Never Alone by Susy Medeski
Simple Gifts by Jane Heitman
Reflecting His Light by Dianne Matthews
Eventide by Muriel Larson
About the Art “My Ways” by Steve Miller
by Susy Medeski
From the moment Jacob was born, he has struggled with the normal functions of life. His experiences in the NICU (Newborn Intensive Care Unit) for pneumonia and his subsequent doctors’ visits left Jacob fearful of the medical profession. Just getting him through his annual checkup was exasperating for both the doctor and me.
However, Jacob has always been a delightful little boy. He was a hyperactive toddler who had difficulty learning to talk. At age three he started school with a specialized curriculum to help him learn to communicate verbally. As he learned to speak, I discovered how Jacob processed life experiences. He believed everything he was told, followed rules rigidly, and expected others to do the same. Although his inflexibility made many situations difficult to work through, I used it to help him learn to trust doctors.
At Jacob’s 5th annual checkup, I shared my insights with his pediatrician. Using the information wisely, he explained to Jacob that once you turn five, doctor appointments are no longer scary because you are never alone. I could see that Jacob had not realized that before, and after my confirmation, complete peace washed over his countenance. The appointment went smoothly. While driving home, I told Jacob that, just as I am there for his appointments, God is with us through everything. Jacob still has unpleasant experiences with doctors, but he has never stopped believing what we told him and is no longer afraid.
Jacob’s trust is such a wonderful reflection of how God wants me to trust Him. In my quiet time, I discovered that more than any other command in scripture, God tells us, “Fear not” because He is with us. Isaiah 43:1-3 reminds me that I need not be fearful in any circumstance.
But now, thus says the LORD, your Creator… “Do not fear, for I have redeemed you; I have called you by name; you are Mine! When you pass through the waters, I will be with you; and through the rivers, they will not overflow you. When you walk through the fire, you will not be scorched, nor will the flame burn you. For I am the LORD your God…” (NASB).
Now I understand my son’s peace in difficult circumstances; he believes I will be there for him. As he continues to experience pain on the road to healing, Jacob’s trust remains steadfast, and he is now my little role model. No matter what I face each day, I am learning to trust God and others as my son does. In learning to trust, I have become more aware than ever of God’s presence and protection, and I continue to be amazed by God’s faithfulness to me and my precious son Jacob. We don’t have to be afraid, because we are never alone.
© Susy Medeski
Susy Medeski writes to encourage her brothers and sisters in Christ and mentors women with practical, godly instruction in daily living. In her city of Kingwood, Texas, she leads a woman’s accountability group and Bible study. She and her husband have four children.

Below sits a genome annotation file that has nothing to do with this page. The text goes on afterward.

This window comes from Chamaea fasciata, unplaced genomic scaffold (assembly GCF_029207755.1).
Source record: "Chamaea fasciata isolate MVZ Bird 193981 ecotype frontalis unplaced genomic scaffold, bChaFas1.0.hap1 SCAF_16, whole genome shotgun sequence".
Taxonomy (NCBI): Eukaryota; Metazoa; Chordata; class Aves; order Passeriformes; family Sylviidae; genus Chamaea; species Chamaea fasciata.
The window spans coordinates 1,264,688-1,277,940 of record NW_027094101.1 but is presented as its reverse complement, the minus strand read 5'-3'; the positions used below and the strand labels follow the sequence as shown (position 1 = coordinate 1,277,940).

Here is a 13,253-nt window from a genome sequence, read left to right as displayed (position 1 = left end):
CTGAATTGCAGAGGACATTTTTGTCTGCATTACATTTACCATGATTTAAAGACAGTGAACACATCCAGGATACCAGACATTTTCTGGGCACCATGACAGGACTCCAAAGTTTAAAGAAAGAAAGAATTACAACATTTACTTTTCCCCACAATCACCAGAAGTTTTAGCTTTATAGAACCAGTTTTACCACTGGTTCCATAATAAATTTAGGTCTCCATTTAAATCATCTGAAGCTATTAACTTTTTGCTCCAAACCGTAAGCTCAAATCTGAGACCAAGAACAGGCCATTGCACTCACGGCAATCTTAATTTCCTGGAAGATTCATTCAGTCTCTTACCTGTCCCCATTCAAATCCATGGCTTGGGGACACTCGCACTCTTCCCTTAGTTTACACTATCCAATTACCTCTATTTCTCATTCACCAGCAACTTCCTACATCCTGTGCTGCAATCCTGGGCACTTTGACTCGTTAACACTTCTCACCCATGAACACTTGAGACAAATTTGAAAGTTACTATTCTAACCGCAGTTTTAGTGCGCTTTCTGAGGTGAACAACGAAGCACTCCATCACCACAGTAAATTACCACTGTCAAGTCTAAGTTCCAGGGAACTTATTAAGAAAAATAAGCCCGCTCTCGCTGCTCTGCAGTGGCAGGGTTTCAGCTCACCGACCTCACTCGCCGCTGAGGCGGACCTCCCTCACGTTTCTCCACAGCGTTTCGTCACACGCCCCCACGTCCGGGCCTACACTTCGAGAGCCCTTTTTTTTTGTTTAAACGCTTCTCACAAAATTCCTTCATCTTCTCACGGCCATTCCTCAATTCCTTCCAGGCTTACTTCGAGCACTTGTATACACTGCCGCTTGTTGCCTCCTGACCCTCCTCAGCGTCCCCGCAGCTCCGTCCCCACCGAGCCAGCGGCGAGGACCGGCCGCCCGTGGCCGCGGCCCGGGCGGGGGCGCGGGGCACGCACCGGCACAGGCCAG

by Jane Heitman
Too much hurrying, too many scheduling problems, too many heavy meals, too many sights, and too many miles in too little time—where was the spiritual renewal I expected on this trip to Germany with my church choir? A group of one hundred people, constantly on the move, didn’t provide room for reflection about anything.
In Potsdam (then East Germany), our schedules fell apart yet again. The group from my bus sat at a town hall waiting for the other bus instead of touring the city as planned. Exhausted, I wanted more than anything the luxury of some quiet time alone. But we had to get to Haupstaffe, the church-school-hospital complex, and practice for our concert that night.
“‘Tis the gift to be simple….” The old Shaker song, part of our repertoire, lingered in my mind. After rehearsal, the church’s school hosted our evening meal. Instead of our typical three-course tourist meal, we happily ate what the students did—cold cuts, cucumbers, and tea.
“…’Tis the gift to be free….” While we ate, the students told us that only since the new freedom of 1989-1990 had they been allowed to take the exams necessary to continue their educations. Thus their choices of professions and earning power had been limited. The East German government had made the tests “verboten” (forbidden) at church-owned schools to discourage religion.
“…’Tis the gift to come down where we ought to be….” The students looked forward to hearing our concert, and we looked forward to theirs at a reception later. I left the table revived.
“And when we find ourselves in the place just right….” In the few minutes between supper and concert warm-up, I grabbed my camera and explored the grounds. I discovered a lake, nearly surrounded by trees. Several rowboats were tied to an old wooden dock. I cautiously stepped onto it to see beyond the trees.
“…’Twill be in the valley of love and delight.” This was the solitude, the peaceful place I had longed for. I soaked it in then put my camera to my face and arranged the shot. Just as I snapped, a swan flew into the center of the frame, a simple gift from God to remind me whose I am and why I was there.
“When true simplicity is gained, To bow and to bend we shan’t be ashamed, To turn, turn will be our delight Till by turning, turning we come ’round right.”
I hurried to put on my choir robe, my spirit already singing.
© Jane Heitman
Jane Heitman, a freelance writer and library technician in Grand Junction, CO, writes for Christian and education markets. Her books, Rhymes and Reasons and Teach Writing to Older Readers Using Picture Books were published for school librarians and language arts teachers. She is known to break into song anytime, anywhere. You can find out more about Jane at http://www.childrencomefirst.com/janeheitman.shtml.
Truth in the Shadows
Are you ready for some fun? Looking for pictures in the clouds is a time-honored tradition, but you can also find images in other places, if you look for them. You might imagine that you see faces in the high points and depressions of your carpet. Patterns in tile or wood grain might yield visions of animals, objects, or scenery. Folds in fabric could remind you of swelling seas.